Romney's Abortion Stance: Flip-Flop or Full Circle? Republican presidential hopeful Mitt Romney speaks before the National Right to Life Convention on Friday in Kansas City. When he ran for governor of Massachusetts in 1998, he was pro-choice. But as a White House hopeful, Romney now says he is strongly anti-abortion. Some say he's a flip-flopper; others say he has come around to see the light.

Romney's Abortion Stance: Flip-Flop or Full Circle?

Romney's Abortion Stance: Flip-Flop or Full Circle?

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Republican presidential candidate Mitt Romney addressed the National Right to Life Committee's annual convention Friday in Kansas City and said that his previous views on abortion were wrong. In 2002, Romney ran as a pro-choice candidate for Massachusetts governor.

Outside the Hyatt Hotel in downtown Kansas City, a man in an oversized dolphin suit waddled along the sidewalk, wearing a T-shirt that read, "Flip Romney." Ever since Romney launched his bid for the GOP presidential nomination, he has been accused of flip-flopping on abortion and stem-cell research.

But speaking to about 400 delegates at the National Right to Life Convention, Romney denied the charge and said he converted to the pro-life cause soon after being elected governor of Massachusetts.

"And I proudly follow a long line of converts: George H.W. Bush, Ronald Regan, Henry Hyde, just to name a few," Romney said. "I'm evidence that your relentless campaign to promote the sanctity of human life bears fruit."

Romney said the turning point for him on abortion came when he was looking at the issue of stem cells. In the past, Romney has supported limited government funding for stem-cell research. But Romney said he found stem-cell researchers casually cloning and farming embryos in Orwellian labs.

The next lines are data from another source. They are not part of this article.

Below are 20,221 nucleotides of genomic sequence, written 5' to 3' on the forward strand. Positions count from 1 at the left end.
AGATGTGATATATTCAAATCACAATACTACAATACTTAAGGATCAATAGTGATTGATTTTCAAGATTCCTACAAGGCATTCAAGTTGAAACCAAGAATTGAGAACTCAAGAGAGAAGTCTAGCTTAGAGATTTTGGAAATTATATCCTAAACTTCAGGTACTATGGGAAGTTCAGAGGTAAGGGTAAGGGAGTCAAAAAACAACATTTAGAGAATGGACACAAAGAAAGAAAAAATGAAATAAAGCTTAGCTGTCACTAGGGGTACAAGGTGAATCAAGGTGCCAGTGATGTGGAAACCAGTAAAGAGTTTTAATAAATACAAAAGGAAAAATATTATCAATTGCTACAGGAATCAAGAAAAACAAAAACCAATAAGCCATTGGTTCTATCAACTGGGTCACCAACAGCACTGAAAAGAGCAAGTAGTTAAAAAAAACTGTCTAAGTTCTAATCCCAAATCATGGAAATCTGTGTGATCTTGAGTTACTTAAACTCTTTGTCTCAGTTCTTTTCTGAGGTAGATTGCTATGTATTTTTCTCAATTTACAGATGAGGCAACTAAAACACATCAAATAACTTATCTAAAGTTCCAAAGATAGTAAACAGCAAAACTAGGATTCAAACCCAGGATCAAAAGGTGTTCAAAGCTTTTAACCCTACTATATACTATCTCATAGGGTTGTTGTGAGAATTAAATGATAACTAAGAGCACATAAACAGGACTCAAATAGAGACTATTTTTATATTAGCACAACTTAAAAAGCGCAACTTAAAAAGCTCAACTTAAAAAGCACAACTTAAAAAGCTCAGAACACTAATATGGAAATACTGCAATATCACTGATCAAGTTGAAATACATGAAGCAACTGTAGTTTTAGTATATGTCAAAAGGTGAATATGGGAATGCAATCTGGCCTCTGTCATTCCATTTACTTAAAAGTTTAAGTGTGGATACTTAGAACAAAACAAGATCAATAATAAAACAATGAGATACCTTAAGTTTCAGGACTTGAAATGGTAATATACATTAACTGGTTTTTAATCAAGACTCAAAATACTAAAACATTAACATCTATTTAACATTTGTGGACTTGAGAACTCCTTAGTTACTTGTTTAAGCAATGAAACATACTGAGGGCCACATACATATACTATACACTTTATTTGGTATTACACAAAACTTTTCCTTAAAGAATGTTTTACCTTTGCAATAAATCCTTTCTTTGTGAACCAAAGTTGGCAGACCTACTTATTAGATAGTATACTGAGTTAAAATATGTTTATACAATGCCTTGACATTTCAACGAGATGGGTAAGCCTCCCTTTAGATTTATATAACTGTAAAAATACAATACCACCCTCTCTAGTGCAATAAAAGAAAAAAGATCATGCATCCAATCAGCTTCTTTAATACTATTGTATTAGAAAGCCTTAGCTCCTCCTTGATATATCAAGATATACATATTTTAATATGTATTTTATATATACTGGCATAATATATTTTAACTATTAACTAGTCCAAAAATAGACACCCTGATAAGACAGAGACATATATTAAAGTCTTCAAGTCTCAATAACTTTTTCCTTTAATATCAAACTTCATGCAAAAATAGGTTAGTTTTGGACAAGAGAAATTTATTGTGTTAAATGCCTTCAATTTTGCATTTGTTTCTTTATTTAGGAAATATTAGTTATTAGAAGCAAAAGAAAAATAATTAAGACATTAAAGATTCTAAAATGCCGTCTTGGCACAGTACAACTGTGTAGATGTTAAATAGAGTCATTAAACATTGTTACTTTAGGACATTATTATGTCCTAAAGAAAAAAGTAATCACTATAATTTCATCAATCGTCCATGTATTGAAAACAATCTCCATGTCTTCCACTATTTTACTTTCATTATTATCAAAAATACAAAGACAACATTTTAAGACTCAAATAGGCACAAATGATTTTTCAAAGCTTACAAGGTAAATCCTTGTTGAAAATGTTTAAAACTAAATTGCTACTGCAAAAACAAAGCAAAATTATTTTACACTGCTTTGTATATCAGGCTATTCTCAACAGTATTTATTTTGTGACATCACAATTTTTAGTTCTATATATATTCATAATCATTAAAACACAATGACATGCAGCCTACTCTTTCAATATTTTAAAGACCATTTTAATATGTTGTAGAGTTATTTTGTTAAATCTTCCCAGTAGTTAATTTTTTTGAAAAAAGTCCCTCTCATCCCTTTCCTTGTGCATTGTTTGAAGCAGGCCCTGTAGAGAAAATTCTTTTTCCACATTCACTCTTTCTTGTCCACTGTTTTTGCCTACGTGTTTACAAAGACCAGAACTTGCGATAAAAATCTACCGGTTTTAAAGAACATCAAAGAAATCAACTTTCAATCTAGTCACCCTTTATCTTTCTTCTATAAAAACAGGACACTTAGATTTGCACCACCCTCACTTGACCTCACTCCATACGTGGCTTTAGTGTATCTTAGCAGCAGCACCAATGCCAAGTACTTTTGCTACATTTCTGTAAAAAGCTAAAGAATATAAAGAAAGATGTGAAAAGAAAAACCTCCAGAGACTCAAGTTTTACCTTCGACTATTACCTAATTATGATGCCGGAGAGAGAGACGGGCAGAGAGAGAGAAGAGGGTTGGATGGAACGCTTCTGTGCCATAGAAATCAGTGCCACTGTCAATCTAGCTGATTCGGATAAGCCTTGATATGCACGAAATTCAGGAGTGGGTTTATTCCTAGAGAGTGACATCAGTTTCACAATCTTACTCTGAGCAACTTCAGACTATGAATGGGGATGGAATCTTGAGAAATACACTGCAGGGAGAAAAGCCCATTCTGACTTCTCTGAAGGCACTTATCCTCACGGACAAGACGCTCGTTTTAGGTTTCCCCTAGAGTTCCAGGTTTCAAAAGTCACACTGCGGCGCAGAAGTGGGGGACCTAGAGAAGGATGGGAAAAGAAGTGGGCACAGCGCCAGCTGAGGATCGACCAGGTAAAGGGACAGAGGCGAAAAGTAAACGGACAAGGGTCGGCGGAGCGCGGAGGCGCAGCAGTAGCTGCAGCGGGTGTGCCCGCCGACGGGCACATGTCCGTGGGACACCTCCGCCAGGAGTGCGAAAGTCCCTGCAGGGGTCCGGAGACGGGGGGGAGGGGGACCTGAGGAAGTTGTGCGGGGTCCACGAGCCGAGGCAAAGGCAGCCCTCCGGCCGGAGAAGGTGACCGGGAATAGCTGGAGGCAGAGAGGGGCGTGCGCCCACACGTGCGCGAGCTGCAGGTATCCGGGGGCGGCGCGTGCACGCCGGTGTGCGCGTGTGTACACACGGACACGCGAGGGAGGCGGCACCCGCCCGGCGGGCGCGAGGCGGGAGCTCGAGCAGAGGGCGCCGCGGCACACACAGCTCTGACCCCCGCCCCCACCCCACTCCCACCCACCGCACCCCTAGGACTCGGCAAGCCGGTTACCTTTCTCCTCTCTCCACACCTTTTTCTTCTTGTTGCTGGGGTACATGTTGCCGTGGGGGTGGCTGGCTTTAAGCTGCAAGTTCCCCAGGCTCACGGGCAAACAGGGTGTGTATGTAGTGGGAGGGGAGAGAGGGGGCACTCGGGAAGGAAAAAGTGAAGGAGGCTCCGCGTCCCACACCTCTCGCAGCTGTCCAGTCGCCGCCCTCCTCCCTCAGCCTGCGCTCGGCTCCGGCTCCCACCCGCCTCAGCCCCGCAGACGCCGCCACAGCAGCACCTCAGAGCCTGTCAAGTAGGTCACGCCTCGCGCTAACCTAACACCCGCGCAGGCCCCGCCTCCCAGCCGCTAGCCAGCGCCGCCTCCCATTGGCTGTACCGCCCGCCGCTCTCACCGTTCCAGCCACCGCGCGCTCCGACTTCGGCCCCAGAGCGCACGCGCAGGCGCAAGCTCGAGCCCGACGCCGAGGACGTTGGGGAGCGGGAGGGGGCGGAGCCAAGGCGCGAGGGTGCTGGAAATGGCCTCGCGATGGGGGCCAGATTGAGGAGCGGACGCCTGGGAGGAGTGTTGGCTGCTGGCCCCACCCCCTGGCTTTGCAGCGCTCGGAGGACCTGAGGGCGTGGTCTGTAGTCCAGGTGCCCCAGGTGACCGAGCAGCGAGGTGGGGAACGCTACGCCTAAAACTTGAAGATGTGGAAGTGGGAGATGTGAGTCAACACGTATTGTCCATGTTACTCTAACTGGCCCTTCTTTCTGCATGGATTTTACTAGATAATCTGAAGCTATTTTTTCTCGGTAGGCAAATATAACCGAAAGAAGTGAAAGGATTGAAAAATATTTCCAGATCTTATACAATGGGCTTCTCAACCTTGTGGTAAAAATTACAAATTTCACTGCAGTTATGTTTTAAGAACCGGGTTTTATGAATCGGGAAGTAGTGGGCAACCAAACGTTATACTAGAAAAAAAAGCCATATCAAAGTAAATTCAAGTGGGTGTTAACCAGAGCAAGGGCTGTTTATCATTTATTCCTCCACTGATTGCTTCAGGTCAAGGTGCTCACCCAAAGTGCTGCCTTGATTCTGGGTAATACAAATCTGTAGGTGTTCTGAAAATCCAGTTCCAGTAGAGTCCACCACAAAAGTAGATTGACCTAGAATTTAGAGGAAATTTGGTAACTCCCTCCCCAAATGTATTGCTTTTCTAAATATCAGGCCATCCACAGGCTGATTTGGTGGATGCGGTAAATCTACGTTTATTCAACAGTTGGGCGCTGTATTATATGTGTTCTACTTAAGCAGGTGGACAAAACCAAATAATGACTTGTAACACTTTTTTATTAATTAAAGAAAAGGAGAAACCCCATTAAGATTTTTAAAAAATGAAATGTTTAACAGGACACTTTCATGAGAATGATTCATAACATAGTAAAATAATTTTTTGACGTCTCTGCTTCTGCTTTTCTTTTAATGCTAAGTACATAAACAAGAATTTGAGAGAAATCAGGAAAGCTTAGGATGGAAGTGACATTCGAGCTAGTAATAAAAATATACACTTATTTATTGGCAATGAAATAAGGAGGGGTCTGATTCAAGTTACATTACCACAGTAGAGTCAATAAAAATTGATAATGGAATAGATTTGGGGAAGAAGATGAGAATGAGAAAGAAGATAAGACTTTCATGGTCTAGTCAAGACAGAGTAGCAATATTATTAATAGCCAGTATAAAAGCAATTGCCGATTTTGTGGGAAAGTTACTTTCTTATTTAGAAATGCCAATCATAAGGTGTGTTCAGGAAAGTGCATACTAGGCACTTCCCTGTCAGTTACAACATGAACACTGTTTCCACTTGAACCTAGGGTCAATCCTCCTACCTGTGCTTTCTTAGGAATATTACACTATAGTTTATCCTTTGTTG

"The slippery slope was taking us to racks and racks of living human embryos, Brave New World-like, awaiting termination. What some see as just a clump of cells is actually a human life," Romney said.

He came out strongly against any expansion of stem-cell research during Friday's speech at the pro-life convention.

"For me, a bright moral line is crossed when we create new life for the sole purpose of experimentation and destruction. That's why I fought to keep cloning and embryo farming illegal in our state. And by the way, I'm not just talking about federal funding or state funding. I mean illegal."

Romney said the battle over stem cells in Massachusetts made him also realize that abortion is wrong. He says he no longer views abortion as a personal choice but a societal issue. Romney described Roe v. Wade, the Supreme Court decision that legalized abortion, as continuing "to work its destructive logic throughout our society."

Two other Republican presidential hopefuls also addressed the pro-life convention, Texas Congressman Ron Paul and Kansas Sen. Sam Brownback. Brownback has ardently opposed abortion throughout his political career. He said this isn't the case for Romney.

"In the past he's said unequivocally that he's pro-choice. He's saying now that he's pro-life," Brownback said, adding that voters want a candidate who's consistent.

Romney was warmly received at the convention and got a standing ovation as he left the podium.

Jerry Needers, who was in the crowd, said he had been concerned about Romney's pro-choice past.

"I'm more comfortable with him now than I was before his speech," Needers said. For Needers, abortion is a threshold issue. "Without life what other issue is important?"

Not everyone was swayed by Romney's conversion.

Bob Enyart with Colorado Right to Life called Romney a liar. Enyart contends that Romney allowed abortions to be carried out in Massachusetts while he was governor.

"So he's not pro-life," Enyart said. "He has a primary conversion. Like so many Republican candidates who claim to find God… They become pro-life during the primary cycle. We have been lied to for a quarter of a century."

Enyart says Republican presidential candidates should not only oppose abortion but they should refuse to support any potential Republican nominee who is pro-choice.